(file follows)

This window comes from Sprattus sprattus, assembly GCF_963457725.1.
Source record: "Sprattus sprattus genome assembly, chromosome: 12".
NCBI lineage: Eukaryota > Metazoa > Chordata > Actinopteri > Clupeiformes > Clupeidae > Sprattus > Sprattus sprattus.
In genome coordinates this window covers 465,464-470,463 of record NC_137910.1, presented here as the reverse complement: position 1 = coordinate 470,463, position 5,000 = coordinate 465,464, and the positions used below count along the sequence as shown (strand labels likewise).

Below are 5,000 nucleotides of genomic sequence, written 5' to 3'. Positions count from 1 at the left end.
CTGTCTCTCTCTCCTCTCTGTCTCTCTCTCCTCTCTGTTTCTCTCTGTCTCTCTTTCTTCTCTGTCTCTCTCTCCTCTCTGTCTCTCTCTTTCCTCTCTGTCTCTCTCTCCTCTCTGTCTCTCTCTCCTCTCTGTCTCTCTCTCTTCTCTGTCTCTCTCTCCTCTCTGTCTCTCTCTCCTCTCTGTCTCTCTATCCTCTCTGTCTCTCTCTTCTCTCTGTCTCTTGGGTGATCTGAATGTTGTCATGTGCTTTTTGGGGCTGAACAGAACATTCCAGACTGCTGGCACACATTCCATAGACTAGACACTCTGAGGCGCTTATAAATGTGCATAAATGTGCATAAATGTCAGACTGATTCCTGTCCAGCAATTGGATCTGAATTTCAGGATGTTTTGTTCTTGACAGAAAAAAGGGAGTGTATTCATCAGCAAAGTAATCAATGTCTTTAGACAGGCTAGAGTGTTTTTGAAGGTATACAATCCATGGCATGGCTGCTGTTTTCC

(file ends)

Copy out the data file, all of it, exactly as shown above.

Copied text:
This window comes from Sprattus sprattus, assembly GCF_963457725.1.
Source record: "Sprattus sprattus genome assembly, chromosome: 12".
NCBI lineage: Eukaryota > Metazoa > Chordata > Actinopteri > Clupeiformes > Clupeidae > Sprattus > Sprattus sprattus.
In genome coordinates this window covers 465,464-470,463 of record NC_137910.1, presented here as the reverse complement: position 1 = coordinate 470,463, position 5,000 = coordinate 465,464, and the positions used below count along the sequence as shown (strand labels likewise).

Below are 5,000 nucleotides of genomic sequence, written 5' to 3'. Positions count from 1 at the left end.
CTGTCTCTCTCTCCTCTCTGTCTCTCTCTCCTCTCTGTTTCTCTCTGTCTCTCTTTCTTCTCTGTCTCTCTCTCCTCTCTGTCTCTCTCTTTCCTCTCTGTCTCTCTCTCCTCTCTGTCTCTCTCTCCTCTCTGTCTCTCTCTCTTCTCTGTCTCTCTCTCCTCTCTGTCTCTCTCTCCTCTCTGTCTCTCTATCCTCTCTGTCTCTCTCTTCTCTCTGTCTCTTGGGTGATCTGAATGTTGTCATGTGCTTTTTGGGGCTGAACAGAACATTCCAGACTGCTGGCACACATTCCATAGACTAGACACTCTGAGGCGCTTATAAATGTGCATAAATGTGCATAAATGTCAGACTGATTCCTGTCCAGCAATTGGATCTGAATTTCAGGATGTTTTGTTCTTGACAGAAAAAAGGGAGTGTATTCATCAGCAAAGTAATCAATGTCTTTAGACAGGCTAGAGTGTTTTTGAAGGTATACAATCCATGGCATGGCTGCTGTTTTCC